12-year-old girl scores 162 in the Mensa IQ test, beats Einstein and Hawking
A young girl in the UK has outperformed geniuses Albert Einstein and Stephen Hawking in a Mensa-supervised IQ test. Twelve-year-old Lydia Sebastian from Essex took the test in an attempt to enter the society, which only accepts the top 2 percent of IQs, and scored 162 – the maximum possible score for people under 18 years old. Einstein never took a modern IQ test, but it’s believed that he had an IQ of 160, the same score as Hawking.
Only 1 percent of those who sit the Mensa test achieve the maximum mark, and the average score is 100. A ‘genius’ test score is generally considered to be anything over 140.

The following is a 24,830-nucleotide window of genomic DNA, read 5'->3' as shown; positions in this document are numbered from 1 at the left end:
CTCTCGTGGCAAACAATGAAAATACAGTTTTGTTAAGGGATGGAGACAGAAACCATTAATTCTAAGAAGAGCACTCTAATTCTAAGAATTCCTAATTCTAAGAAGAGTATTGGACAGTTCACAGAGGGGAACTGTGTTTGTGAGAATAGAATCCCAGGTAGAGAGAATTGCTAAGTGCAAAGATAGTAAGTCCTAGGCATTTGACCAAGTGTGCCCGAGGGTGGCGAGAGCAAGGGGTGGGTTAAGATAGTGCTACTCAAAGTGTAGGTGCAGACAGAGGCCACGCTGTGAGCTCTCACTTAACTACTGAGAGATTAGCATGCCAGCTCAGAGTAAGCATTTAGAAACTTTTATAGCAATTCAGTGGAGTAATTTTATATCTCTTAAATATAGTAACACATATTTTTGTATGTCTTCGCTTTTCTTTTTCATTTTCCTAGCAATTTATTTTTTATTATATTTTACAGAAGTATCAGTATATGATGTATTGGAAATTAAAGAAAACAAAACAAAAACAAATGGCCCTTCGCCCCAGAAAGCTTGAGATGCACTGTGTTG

This is the second time in a month that a young female has outperformed some of the best minds in science – 12-year-old Nicole Barr, also from the UK, achieved the same score in August – and it’s pretty encouraging news that shows age isn’t a limiter for intelligence.
However, its also important to note that IQ tests, or intelligence quotient tests, are notoriously bad at determining how smart someone really is. Neuroscientists have shown that while the tests can adequately measure memory, mathematical ability, verbal reasoning, and logic, they’re not great at predicting overall intelligence, which requires the interaction of several brain regions at once.
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